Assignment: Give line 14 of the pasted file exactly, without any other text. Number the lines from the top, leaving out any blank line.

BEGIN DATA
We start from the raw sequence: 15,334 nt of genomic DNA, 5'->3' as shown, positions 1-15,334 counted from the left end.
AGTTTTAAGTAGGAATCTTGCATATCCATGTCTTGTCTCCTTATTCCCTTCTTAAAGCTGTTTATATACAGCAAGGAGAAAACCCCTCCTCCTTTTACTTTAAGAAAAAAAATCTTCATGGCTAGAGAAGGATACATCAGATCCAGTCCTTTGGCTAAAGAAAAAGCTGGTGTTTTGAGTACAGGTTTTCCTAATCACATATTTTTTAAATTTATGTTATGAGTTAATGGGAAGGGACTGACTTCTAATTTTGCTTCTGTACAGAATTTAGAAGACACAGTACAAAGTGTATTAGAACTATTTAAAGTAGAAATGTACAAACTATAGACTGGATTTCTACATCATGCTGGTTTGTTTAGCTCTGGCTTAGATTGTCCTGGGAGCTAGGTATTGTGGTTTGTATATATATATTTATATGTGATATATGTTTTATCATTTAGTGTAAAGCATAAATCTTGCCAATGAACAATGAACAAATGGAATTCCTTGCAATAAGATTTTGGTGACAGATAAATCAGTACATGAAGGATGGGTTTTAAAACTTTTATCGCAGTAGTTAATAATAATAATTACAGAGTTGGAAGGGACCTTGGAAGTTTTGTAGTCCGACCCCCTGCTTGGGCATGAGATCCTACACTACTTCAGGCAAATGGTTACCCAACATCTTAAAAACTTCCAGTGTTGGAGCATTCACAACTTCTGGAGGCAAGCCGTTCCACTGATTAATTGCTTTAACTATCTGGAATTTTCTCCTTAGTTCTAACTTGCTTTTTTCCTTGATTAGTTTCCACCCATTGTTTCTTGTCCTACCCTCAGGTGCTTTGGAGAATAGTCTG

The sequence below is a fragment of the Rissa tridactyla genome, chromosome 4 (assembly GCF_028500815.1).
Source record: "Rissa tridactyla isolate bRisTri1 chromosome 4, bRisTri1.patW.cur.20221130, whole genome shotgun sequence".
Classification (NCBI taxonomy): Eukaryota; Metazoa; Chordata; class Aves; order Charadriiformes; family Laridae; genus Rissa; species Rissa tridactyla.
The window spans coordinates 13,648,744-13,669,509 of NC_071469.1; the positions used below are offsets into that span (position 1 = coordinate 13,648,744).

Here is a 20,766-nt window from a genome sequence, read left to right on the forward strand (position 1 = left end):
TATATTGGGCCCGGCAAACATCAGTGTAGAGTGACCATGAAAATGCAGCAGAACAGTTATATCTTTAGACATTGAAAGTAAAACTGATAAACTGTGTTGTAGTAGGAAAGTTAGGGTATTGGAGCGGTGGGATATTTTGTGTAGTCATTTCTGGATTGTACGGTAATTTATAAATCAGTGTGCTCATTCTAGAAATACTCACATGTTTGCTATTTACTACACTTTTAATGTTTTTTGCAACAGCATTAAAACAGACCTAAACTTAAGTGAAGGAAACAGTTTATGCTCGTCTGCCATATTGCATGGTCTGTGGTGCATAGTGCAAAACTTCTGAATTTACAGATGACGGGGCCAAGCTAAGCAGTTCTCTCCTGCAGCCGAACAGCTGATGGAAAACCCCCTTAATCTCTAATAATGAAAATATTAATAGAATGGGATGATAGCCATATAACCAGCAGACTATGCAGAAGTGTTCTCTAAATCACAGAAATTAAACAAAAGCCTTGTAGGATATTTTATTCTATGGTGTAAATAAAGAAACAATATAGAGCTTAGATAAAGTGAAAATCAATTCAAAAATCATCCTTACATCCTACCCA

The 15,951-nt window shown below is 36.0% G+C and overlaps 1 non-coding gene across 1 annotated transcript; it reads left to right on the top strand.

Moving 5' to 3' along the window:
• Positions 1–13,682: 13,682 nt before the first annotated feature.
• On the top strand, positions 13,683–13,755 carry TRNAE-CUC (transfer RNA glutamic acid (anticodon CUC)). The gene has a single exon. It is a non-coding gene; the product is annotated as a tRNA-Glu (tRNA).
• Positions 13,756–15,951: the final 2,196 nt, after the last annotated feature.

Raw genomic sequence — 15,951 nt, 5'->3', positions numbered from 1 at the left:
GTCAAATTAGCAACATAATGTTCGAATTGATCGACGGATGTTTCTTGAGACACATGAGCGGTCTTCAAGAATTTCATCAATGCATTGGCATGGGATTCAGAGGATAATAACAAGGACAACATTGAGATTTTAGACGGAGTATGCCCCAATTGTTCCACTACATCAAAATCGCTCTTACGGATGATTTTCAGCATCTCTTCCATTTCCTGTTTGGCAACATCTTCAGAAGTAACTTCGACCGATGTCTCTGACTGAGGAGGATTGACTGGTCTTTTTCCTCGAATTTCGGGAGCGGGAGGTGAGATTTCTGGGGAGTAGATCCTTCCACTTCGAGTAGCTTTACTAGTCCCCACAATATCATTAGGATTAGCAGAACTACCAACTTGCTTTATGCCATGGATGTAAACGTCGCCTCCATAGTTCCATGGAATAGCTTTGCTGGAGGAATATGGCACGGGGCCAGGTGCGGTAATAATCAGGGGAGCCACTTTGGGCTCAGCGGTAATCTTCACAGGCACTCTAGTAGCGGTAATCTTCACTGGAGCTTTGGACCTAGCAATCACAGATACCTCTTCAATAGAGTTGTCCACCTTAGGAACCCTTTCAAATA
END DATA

Raw genomic sequence — 15,951 nt, 5'->3', positions numbered from 1 at the left: